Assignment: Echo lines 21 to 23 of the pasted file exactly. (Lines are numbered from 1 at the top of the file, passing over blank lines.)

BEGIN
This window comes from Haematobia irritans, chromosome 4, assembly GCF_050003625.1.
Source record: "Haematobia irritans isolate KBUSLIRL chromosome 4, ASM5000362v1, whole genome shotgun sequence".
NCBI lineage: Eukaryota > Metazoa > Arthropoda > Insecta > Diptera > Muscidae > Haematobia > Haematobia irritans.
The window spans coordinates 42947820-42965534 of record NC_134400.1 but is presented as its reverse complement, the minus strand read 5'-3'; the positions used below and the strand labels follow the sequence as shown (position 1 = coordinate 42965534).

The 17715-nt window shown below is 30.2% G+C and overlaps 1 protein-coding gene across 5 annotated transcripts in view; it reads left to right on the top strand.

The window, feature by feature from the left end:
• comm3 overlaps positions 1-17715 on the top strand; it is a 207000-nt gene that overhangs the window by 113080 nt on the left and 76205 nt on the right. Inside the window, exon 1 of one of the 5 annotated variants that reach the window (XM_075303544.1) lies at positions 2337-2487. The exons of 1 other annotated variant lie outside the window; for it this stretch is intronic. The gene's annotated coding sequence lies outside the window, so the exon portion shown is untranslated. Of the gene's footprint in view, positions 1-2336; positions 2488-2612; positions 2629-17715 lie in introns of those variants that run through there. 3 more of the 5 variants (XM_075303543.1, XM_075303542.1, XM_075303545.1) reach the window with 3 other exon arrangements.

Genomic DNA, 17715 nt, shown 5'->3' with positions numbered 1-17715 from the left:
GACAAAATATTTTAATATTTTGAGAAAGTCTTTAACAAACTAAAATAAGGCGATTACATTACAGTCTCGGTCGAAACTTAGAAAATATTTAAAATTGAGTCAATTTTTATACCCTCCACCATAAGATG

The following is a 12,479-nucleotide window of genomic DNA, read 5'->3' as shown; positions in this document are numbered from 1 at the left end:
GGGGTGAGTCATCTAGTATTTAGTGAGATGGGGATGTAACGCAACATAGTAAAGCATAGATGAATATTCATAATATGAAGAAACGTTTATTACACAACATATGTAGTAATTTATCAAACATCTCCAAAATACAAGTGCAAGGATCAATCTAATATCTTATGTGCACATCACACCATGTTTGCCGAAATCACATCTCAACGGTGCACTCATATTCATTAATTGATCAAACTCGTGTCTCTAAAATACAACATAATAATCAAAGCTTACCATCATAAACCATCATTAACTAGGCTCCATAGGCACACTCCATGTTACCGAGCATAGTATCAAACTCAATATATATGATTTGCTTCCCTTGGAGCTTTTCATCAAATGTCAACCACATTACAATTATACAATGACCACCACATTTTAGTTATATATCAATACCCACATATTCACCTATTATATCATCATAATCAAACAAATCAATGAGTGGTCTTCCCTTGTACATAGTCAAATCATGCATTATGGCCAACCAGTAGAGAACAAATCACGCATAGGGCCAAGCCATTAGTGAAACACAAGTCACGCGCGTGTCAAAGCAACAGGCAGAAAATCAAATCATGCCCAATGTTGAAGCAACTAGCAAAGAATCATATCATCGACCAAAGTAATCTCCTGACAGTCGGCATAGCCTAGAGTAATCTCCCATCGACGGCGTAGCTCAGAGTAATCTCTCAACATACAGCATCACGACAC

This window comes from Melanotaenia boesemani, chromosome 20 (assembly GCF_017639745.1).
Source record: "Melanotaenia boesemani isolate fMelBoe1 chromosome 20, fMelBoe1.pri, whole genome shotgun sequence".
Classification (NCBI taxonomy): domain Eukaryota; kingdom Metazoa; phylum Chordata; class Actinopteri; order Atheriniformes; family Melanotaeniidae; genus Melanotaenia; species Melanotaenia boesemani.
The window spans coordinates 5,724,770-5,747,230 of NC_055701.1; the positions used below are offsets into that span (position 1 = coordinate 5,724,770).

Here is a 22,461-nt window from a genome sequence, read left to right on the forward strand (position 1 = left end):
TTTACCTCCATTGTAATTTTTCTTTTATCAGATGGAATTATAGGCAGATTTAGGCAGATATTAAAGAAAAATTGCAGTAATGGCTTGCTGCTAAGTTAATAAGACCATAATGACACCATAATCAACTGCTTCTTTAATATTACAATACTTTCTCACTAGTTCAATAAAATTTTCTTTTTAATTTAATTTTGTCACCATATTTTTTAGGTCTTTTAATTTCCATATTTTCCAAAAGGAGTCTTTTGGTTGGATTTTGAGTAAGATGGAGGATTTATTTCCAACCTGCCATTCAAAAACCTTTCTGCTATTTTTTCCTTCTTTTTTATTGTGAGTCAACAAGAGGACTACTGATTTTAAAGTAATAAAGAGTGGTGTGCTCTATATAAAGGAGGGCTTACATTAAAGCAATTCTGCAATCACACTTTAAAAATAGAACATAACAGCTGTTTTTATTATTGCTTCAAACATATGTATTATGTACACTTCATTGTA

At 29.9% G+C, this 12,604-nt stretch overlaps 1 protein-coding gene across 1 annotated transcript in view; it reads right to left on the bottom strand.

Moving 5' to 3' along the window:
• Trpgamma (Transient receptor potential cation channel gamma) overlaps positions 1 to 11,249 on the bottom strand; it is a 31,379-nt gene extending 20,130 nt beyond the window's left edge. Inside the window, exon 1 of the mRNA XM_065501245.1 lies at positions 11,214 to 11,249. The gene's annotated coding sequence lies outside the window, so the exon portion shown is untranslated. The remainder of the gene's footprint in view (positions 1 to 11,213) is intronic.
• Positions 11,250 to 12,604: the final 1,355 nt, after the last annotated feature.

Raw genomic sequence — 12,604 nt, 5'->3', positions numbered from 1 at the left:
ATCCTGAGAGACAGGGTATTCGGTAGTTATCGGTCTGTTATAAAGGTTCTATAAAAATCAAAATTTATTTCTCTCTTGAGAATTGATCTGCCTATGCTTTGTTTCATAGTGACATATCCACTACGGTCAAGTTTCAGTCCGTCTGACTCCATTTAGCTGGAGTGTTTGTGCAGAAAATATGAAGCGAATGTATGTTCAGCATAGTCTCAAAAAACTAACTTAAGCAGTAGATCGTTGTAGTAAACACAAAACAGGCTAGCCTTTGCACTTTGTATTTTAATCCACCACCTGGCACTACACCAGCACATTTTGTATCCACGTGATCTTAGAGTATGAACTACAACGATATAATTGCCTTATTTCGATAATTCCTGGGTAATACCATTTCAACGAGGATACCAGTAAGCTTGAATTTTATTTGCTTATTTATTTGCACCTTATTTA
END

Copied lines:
• Positions 11,250 to 12,604: the final 1,355 nt, after the last annotated feature.

Raw genomic sequence — 12,604 nt, 5'->3', positions numbered from 1 at the left:
ATCCTGAGAGACAGGGTATTCGGTAGTTATCGGTCTGTTATAAAGGTTCTATAAAAATCAAAATTTATTTCTCTCTTGAGAATTGATCTGCCTATGCTTTGTTTCATAGTGACATATCCACTACGGTCAAGTTTCAGTCCGTCTGACTCCATTTAGCTGGAGTGTTTGTGCAGAAAATATGAAGCGAATGTATGTTCAGCATAGTCTCAAAAAACTAACTTAAGCAGTAGATCGTTGTAGTAAACACAAAACAGGCTAGCCTTTGCACTTTGTATTTTAATCCACCACCTGGCACTACACCAGCACATTTTGTATCCACGTGATCTTAGAGTATGAACTACAACGATATAATTGCCTTATTTCGATAATTCCTGGGTAATACCATTTCAACGAGGATACCAGTAAGCTTGAATTTTATTTGCTTATTTATTTGCACCTTATTTA